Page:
Happiness is peace, tranquillity, birdsong?and a place to park

There is something to be said about living in isolation away from the bustling buzz of the city.

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There is something to be said about living in isolation away from the bustling buzz of the city. It can truly be peaceful and can help to reawaken senses and thoughts dulled by the tedious demands of everyday life. Things that you may have forgotten or put on hold forever are suddenly fresh in your memory, and you are reminded of the more central things in your life.

Also, parking is not a problem. One of the greatest bonuses in living in communities or compounds outside the city is the abundance of space - something slowly becoming a luxury these days. I saw a lot of this space when I spent the weekend with friends in Rowais, in the western region of the Abu Dhabi emirate. Before I headed out, people were telling me how I would get bored there as Rowais was in the "middle of nowhere" and there was nothing to do, etc.

Well, the drive there was quite boring, I have to admit. But it was amusing to see what kind of cars were on the road and what they were doing. For instance, two new white BMWs, one with a Saudi licence plate and the other with an Abu Dhabi one, were having a race - doing a lot of dancing and zigzags between the trucks and lorries driving along the highway connecting the UAE with Saudi Arabia. I wondered if they raced all the way to the Saudi border. Who knows? Anything is possible when you are surrounded by desert and you feel unwatched. I didn't see any flashing lights from radar machines as cars sped by, although that doesn't necessarily mean that they are not recording.

After a drive that seemed to go on forever, I arrived in the Rowais complex close to the Abu Dhabi oil refineries, and was delightfully surprised to find a greener than expected residential compound. It was similar to the ones you find in the other Gulf countries, where the walled-in compound of identical villas has all the main facilities provided, such as a market, a clinic, a bank, a recreational centre, restaurants and sometimes schools.

Sure, there isn't much variety or choice, but the place is comfortable and everything seemed to slow down. You could easily become a hermit, as no one would bother you - there aren't many neighbours. "Do you like it here?" my friend asked me over a plate of freshly baked home-made bread and pools of honey. "Yeah, it is peaceful," I said. I had forgotten how nice it can be to just sit in a garden and listen to birds. I know it sounds lame, but it is the truth. In the city I'm usually running from one building to another, and the rest of the time I am sitting in my car driving here and there.

The night before, my friend had taken me on a tour of the place. The restaurant in the recreational centre was like a blast from the 1970s with its funky chairs and mismatched colours: not the most luxurious of places, but it sure has character, and a "homey" feel to it. Of course, you could get bored eventually as there is nothing much else around, unless you want to drive over to Saudi Arabia or camp out in the desert.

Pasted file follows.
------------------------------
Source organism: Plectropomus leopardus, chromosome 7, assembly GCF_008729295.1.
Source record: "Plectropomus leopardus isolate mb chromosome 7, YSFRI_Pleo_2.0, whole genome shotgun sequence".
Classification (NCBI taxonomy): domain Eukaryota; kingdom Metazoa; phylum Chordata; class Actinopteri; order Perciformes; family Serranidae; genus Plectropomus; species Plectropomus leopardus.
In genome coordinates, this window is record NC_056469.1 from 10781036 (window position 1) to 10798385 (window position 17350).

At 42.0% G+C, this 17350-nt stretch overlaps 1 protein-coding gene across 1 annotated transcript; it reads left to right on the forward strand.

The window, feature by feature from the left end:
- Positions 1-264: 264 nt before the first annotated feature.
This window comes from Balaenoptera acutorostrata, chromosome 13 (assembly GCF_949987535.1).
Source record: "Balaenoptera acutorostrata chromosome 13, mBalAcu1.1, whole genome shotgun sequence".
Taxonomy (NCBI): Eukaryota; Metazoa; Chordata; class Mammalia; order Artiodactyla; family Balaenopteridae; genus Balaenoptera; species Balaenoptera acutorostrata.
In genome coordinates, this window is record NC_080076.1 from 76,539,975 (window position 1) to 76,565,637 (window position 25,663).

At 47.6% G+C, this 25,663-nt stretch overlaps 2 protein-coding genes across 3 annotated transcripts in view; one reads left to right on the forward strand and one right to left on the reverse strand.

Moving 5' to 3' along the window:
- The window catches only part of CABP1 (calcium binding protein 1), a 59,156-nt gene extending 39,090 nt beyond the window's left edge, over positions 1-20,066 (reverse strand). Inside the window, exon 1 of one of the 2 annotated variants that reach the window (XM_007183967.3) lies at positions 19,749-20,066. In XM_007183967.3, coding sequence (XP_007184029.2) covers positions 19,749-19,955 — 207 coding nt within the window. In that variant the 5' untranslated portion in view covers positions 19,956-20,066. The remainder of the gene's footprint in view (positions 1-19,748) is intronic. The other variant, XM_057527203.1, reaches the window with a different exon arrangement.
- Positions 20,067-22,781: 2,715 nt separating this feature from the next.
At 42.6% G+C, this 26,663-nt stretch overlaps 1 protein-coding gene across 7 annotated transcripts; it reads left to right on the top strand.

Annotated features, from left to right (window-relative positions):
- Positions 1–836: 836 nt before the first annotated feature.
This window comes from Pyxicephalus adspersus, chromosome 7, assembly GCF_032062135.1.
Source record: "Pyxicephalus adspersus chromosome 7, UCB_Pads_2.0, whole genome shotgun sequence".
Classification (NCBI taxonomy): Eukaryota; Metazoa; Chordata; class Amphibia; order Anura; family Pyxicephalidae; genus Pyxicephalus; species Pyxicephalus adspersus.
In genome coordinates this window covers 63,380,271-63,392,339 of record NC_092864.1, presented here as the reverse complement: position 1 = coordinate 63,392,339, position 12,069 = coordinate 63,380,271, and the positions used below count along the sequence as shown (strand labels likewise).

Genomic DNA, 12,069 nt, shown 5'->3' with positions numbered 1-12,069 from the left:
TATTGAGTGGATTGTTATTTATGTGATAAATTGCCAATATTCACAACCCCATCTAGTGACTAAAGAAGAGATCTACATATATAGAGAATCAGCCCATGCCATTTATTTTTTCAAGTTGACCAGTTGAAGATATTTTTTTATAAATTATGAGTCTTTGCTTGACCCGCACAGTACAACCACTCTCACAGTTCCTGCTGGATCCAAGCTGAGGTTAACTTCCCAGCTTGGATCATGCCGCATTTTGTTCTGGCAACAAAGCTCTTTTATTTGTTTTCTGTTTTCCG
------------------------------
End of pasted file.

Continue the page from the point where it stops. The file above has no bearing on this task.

The week before, I spent some time driving around the outskirts of Abu Dhabi island and discovered several "cosy" communities where people are dependent on just one or two supermarkets, and feel quite content to be away from everything. They would go into the city once or twice a week to the mall, and to meet friends and family. "It's great! The rest of the world is already over-populated and congested, and we are lucky to be able to still have this here," one of my Emirati friends said the other day.

My relatives actually looked for a spot in one of those outskirts communities, in Bahia, after moving here from London. They joke about their area not always being too well lit, but that is OK compared to the benefits of space and "peace and quiet". "Our kids are not always shopping at the mall, as it is too far," said my cousin, who enjoys that she plans her trips to the mall and that it becomes a family event.

As for me, after a few days of zero stress and demands, and a dead mobile phone because I forgot my charger, I actually found it stressful to come back to the traffic and demands of the city, where tempers run short and people are "too busy" and, of course, have no time for anything. I remembered how my Polish grandmother used to force us as kids to spend every weekend on a farm or in the forest or the back yard. She would even drop us off in the middle of an open field and let us run about for an hour or so.

"It is important not to lose touch with nature," she would say. "Keeps you sane." Given how insane things were before my trip to Rowais and how refreshed I came back, I think she was right. rghazal@thenational.ae